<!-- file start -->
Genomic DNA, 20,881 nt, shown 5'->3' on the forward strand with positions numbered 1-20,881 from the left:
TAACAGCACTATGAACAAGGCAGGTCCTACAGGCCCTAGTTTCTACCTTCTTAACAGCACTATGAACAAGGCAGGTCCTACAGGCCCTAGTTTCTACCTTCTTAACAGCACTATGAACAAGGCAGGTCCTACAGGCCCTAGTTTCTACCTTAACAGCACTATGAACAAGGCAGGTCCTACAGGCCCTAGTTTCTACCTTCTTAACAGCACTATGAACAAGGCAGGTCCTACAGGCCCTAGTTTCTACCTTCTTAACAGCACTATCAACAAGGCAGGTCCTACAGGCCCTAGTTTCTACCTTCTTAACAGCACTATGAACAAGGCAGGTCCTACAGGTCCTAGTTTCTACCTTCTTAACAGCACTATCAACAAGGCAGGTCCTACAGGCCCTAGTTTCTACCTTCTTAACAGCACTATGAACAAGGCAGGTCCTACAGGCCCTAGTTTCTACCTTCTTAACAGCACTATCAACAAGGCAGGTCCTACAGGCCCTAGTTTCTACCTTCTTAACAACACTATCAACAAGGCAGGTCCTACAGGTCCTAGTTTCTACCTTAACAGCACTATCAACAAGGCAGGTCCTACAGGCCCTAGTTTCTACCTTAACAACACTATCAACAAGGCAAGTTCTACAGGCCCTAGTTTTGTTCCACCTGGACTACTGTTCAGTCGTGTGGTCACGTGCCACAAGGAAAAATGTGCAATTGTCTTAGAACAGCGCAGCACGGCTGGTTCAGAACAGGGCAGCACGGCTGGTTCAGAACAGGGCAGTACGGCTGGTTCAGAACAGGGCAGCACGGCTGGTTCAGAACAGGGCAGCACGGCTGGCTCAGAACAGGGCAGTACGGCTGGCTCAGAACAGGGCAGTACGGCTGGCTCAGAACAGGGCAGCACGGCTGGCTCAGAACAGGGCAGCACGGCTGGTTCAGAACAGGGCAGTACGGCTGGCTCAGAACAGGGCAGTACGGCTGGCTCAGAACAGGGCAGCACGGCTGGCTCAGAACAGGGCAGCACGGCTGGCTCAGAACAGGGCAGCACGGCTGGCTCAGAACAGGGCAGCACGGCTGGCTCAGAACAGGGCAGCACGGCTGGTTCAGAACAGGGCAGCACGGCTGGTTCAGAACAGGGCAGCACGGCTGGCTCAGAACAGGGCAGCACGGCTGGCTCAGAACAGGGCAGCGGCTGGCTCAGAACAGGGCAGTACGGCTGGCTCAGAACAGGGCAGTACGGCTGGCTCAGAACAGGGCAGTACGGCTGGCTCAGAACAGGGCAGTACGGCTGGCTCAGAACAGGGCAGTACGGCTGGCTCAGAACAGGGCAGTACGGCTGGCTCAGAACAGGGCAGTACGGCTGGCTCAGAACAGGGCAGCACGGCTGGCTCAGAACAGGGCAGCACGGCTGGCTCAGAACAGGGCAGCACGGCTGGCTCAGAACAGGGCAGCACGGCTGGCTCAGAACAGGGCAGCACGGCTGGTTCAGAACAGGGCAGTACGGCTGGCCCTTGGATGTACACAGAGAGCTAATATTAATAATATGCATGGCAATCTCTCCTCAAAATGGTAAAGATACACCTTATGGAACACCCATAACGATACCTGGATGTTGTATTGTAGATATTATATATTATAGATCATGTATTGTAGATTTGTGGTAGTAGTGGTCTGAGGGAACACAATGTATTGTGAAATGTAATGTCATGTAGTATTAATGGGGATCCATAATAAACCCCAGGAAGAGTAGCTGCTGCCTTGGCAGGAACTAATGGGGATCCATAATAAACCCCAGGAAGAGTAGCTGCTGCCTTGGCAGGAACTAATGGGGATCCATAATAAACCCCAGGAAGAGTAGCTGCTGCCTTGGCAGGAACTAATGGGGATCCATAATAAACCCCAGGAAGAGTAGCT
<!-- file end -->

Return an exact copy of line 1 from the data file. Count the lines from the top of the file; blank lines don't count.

Genomic DNA, 20,881 nt, shown 5'->3' on the forward strand with positions numbered 1-20,881 from the left: